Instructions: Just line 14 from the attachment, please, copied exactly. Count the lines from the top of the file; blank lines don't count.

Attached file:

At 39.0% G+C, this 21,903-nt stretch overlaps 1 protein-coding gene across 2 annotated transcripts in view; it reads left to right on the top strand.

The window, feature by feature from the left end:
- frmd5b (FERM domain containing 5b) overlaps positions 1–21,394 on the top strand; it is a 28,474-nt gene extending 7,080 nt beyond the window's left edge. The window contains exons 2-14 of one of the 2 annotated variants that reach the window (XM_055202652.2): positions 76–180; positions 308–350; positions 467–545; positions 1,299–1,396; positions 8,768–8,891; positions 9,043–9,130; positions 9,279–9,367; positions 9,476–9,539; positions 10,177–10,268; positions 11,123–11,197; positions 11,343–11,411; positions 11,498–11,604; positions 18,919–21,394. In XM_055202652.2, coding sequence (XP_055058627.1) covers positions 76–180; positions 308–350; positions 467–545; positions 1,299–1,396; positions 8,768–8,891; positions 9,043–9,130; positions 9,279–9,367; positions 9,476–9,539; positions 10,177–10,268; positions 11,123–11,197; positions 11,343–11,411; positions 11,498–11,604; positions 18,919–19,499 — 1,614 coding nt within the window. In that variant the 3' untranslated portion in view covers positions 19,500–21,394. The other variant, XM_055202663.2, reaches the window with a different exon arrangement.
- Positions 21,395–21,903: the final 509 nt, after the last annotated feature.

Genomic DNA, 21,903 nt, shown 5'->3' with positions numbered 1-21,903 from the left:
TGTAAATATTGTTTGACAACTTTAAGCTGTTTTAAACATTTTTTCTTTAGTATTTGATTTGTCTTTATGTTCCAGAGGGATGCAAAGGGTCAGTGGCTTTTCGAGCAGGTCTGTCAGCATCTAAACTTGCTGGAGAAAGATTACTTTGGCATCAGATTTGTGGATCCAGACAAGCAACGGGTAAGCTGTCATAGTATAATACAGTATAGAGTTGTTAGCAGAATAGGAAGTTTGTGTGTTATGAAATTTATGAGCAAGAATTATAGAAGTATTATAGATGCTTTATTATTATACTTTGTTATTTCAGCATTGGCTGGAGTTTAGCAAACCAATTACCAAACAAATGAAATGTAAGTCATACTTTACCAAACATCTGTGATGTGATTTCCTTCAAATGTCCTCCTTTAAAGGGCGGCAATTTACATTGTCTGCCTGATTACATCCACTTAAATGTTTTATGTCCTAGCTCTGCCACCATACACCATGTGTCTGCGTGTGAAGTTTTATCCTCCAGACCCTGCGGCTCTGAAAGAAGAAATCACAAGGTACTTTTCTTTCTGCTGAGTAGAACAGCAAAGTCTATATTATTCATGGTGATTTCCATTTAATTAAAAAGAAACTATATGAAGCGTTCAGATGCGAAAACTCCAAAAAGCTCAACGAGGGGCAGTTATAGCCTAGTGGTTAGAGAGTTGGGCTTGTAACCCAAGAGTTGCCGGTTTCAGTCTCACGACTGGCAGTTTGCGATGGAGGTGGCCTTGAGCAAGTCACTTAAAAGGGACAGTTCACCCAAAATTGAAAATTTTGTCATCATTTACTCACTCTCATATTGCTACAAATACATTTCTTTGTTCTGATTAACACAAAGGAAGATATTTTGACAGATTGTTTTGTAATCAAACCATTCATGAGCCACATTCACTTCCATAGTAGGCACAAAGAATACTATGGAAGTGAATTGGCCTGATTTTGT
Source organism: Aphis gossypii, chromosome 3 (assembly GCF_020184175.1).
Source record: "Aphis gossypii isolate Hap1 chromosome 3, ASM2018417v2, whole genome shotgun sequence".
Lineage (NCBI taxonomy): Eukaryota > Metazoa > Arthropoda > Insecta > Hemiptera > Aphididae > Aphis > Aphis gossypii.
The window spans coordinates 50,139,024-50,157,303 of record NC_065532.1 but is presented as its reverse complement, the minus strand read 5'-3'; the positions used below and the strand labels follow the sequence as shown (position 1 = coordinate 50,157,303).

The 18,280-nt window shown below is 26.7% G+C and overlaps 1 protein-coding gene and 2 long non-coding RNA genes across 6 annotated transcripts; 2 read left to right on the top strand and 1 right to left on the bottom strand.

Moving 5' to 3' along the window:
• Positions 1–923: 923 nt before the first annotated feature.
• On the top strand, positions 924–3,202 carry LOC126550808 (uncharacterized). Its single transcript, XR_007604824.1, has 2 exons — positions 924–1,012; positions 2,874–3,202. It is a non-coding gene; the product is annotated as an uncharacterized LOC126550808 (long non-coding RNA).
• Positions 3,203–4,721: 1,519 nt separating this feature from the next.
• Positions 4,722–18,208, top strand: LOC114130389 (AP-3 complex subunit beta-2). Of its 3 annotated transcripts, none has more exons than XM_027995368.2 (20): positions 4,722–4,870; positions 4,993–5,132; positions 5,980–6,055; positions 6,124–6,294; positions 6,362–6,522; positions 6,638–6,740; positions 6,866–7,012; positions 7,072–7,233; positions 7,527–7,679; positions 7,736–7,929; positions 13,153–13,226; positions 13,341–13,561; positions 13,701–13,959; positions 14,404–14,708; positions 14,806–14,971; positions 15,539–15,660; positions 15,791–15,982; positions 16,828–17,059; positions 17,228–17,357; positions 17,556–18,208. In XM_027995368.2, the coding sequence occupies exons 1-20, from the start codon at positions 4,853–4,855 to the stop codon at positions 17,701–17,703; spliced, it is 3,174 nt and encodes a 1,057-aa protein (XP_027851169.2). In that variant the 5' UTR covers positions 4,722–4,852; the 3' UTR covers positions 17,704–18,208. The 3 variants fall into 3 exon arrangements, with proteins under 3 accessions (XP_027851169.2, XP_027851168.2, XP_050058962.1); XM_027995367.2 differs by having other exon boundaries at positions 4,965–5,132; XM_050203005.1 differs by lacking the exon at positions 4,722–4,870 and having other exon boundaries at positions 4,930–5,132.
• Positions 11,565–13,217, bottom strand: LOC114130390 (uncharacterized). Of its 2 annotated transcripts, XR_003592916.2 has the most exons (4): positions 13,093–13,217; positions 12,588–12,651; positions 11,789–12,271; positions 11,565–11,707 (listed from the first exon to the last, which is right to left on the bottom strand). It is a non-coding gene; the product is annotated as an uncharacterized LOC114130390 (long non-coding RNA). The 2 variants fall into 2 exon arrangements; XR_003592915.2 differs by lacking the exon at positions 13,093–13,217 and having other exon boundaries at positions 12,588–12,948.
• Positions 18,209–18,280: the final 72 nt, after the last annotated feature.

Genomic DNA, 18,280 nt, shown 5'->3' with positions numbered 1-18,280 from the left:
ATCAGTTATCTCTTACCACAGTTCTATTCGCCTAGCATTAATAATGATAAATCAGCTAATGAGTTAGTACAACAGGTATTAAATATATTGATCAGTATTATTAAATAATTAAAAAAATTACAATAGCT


• On the top strand, positions 924–3,202 carry LOC126550808 (uncharacterized). Its single transcript, XR_007604824.1, has 2 exons — positions 924–1,012; positions 2,874–3,202. It is a non-coding gene; the product is annotated as an uncharacterized LOC126550808 (long non-coding RNA).